Microsoft today reported its earnings for the third quarter of its fiscal 2015, including revenue of $21.73 billion (up 6 percent) and earnings per share of $0.61. Analysts had expected the company to earn $21.06 billion in revenue and earnings per share of $0.51.

Microsoft’s stock was up less than 1 percent in regular trading. In after-hours, however, the company is up another 3 percent.


Office 365 had a particularly great quarter, adding 3.2 million subscribers (35 percent growth quarter-over-quarter) to hit 12.4 million. In Q2, the company had 9.2 million Office 365 subscribers, meaning in Q3 the business broke the 10 million mark for the first time.

Rumors of phenomenal Office 365 growth have abounded in recent months, and the numbers are now here to prove it. It’s certainly an impressive achievement: The company is slowly but surely converting its traditionally most lucrative software business into a subscription revenue stream.

Yet it still has a long way to go. Office Commercial products and services revenue still declined 2 percent. Microsoft explained that transactional revenue “was impacted by the continued transition to Office 365 and declines in business PC sales following the XP refresh cycle.”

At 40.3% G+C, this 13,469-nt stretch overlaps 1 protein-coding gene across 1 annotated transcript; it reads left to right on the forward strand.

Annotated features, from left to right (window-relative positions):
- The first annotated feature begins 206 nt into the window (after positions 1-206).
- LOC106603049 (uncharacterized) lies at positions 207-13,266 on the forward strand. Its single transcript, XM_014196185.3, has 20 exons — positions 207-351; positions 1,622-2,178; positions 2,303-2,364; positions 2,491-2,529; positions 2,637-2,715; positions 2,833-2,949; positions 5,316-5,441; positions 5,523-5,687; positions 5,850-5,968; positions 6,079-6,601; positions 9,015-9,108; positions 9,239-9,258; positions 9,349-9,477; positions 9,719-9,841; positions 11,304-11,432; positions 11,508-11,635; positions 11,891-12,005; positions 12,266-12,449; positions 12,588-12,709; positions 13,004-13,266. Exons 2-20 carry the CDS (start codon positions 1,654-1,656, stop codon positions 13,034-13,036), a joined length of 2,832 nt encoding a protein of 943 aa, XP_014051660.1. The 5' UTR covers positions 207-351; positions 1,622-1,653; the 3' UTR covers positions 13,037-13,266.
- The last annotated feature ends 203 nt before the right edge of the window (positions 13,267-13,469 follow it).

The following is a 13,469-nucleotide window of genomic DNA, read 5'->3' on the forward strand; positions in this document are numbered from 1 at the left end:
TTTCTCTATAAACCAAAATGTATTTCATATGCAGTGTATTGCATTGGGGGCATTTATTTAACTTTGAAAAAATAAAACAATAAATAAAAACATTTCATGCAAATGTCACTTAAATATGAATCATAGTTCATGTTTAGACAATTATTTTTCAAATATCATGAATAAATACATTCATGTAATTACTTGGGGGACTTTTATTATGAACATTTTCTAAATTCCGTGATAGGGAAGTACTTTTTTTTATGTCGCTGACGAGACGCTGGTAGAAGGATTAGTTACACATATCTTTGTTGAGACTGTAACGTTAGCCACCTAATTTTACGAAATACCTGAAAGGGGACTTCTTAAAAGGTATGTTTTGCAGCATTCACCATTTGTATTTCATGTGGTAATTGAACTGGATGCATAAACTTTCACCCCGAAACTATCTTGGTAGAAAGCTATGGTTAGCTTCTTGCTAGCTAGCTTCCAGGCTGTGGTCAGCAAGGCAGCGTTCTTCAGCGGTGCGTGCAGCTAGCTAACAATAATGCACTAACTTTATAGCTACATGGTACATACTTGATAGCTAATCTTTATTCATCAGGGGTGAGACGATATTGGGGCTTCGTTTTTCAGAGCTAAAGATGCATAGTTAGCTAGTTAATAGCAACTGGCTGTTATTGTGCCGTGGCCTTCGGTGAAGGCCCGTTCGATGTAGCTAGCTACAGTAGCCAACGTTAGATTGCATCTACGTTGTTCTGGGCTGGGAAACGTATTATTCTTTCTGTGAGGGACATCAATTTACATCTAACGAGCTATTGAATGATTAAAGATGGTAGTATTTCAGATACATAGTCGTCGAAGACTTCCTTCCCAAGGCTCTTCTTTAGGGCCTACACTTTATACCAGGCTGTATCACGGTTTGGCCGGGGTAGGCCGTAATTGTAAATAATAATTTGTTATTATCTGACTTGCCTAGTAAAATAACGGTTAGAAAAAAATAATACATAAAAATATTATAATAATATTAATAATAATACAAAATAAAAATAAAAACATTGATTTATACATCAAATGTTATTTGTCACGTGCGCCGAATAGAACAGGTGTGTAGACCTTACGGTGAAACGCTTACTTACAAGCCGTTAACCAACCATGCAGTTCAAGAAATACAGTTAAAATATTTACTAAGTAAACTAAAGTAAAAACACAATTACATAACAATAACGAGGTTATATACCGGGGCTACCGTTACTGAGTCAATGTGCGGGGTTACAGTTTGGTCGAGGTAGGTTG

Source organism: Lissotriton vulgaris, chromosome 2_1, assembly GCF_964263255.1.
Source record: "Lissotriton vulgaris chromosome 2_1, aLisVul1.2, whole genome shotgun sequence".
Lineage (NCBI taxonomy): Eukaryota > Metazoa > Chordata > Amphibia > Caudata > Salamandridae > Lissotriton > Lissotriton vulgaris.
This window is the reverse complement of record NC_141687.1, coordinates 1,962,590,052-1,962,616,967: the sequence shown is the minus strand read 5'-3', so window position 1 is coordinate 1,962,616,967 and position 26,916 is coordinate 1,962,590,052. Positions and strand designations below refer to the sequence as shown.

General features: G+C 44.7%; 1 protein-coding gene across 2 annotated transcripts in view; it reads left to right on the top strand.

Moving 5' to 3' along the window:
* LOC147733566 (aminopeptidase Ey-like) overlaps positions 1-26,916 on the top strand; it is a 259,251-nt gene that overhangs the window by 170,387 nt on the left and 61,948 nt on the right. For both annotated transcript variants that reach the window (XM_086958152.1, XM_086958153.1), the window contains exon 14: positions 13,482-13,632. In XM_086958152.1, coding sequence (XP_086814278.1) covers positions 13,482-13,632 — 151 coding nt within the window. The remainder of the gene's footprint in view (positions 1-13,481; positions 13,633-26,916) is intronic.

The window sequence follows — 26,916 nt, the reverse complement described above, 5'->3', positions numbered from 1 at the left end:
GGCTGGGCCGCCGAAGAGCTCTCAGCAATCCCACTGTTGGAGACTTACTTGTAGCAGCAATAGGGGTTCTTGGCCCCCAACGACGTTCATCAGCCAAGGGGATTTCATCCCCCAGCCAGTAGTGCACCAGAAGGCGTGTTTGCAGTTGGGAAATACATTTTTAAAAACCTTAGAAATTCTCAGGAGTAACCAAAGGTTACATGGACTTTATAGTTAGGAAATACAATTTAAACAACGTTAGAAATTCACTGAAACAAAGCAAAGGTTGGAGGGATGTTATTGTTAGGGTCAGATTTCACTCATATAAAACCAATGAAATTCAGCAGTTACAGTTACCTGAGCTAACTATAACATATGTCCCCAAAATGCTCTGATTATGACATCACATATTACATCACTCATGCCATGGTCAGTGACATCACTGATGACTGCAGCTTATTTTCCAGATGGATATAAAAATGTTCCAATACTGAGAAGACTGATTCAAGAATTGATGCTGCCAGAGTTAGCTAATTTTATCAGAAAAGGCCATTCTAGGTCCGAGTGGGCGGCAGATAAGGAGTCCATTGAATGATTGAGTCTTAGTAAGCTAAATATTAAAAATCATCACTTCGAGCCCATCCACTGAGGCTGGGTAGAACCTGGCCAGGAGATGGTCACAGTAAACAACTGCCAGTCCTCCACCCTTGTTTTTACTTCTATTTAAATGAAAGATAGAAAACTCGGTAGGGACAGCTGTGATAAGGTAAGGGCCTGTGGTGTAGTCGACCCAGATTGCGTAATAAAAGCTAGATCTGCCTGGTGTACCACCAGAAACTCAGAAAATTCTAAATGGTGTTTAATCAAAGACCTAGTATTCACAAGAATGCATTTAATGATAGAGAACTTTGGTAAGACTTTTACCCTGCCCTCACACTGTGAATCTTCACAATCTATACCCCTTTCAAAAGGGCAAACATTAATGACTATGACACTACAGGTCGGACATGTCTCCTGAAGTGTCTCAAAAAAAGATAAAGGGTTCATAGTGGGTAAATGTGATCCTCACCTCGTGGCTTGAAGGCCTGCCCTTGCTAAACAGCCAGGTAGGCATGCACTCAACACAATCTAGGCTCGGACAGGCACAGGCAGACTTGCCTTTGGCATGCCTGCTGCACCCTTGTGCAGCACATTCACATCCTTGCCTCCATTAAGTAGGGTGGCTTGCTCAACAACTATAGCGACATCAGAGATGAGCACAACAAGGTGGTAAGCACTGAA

Windows OEM revenue declined 19 percent in the “Pro” market, also because last year there was a bump thanks to Windows XP’s end-of-support, while “non-Pro” revenue declined 26 percent, “primarily due to channel inventory drawdown and ongoing mix shift to opening price point devices,” the company said.

In short, declines that Microsoft sees can usually be attributed to a still declining PC market. The exception is of course the company’s own computer lineup.

Microsoft revealed Surface revenue of $713 million, up 44 percent, driven mainly by Surface Pro 3 and its accessories. The newly announced Surface 3 doesn’t ship until May 5, so it won’t be impacting results for at least a quarter or two.

Last quarter, Surface generated a record $1.1 billion for Microsoft. While the company didn’t manage to get another $1 billion quarter from this business, the figure was still up compared to Q3 2014, when Surface generated approximately $500 million for the company.

Microsoft also disclosed phone hardware revenue of $1.4 billion, thanks to 8.6 million Lumia units sold in the quarter. The company’s record was set last quarter at 10.5 million Lumias sold.

All in all, Microsoft had a solid Q3 2015. Analysts were expecting a lot worse, but the company managed to pull off a win.

Not bad given that this quarter, Microsoft turned 40 years old.

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